White House Issues Conscience Rules for Health Care Personnel
On Thursday, the Bush administration issued a rule that expands protections for health care workers who elect not to offer or participate in certain procedures, such as abortion, because of moral objections, the AP/Denver Post reports (Freking, AP/Denver Post, 12/18).
Under the new "right of conscience" rule, any worker with a "reasonable" connection to the delivery of health care -- including employees who clean equipment -- can refuse to take part in services such as abortion, dispensing birth control drugs and other forms of contraception, or offering advice about such services.
Health care organizations that do not provide written confirmation of their compliance with the rule by Oct. 1, 2009, will be denied federal funding and could be asked to return funding they have received. It is expected to cost more than $44 million to implement the rule, which applies to more than 584,000 health care organizations across the U.S. (Stein, Washington Post, 12/19).
The rule will take effect on Jan. 18, 2009, two days before President-elect Barack Obama is inaugurated (Lengell, Washington Times, 12/19).
The regulation states that to "avoid potential conflicts from occurring, we strongly encourage early, open and respectful communications between providers and patients surrounding sensitive issues of health care, including issues of conscience" (Savage, Los Angeles Times, 12/18).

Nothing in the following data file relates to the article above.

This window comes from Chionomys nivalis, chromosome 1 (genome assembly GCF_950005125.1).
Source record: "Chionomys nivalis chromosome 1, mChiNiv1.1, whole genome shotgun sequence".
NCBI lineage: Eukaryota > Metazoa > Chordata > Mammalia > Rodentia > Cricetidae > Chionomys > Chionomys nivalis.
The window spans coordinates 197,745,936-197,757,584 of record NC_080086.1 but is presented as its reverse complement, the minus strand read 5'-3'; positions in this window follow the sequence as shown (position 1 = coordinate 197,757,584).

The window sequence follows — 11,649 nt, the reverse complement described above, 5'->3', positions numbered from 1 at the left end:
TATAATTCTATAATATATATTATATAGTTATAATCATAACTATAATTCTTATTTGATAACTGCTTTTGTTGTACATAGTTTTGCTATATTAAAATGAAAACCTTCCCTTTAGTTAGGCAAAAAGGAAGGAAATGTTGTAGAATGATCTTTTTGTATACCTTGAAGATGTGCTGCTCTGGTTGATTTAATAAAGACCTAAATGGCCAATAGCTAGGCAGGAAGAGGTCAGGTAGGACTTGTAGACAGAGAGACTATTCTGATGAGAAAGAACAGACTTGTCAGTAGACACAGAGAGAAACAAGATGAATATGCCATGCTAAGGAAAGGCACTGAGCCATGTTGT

HHS Secretary Mike Leavitt said, "Doctors and other health care providers should not be forced to choose between good professional standing and violating their conscience" (Rosetta/May, Salt Lake Tribune, 12/18).
The incoming Obama administration could revise the rule, but such a process could take months to complete. The Los Angeles Times reports that a "speedier option" would be a congressional resolution rejecting the rule (Los Angeles Times, 12/18).
Sens. Patty Murray (D-Wash.) and Hillary Rodham Clinton (D-N.Y.) introduced a measure to repeal the rule last month.
A similar bill is pending in the House (Washington Post, 12/19).
An Obama spokesperson said the President-elect "will review all 11th-hour regulations and will address them once he is president" (Los Angeles Times, 12/18).
On Thursday, NPR's "All Things Considered" reported on the right of conscience rule (Rovner, "All Things Considered," NPR, 12/18).This is part of the California Healthline Daily Edition, a summary of health policy coverage from major news organizations. Sign up for an email subscription.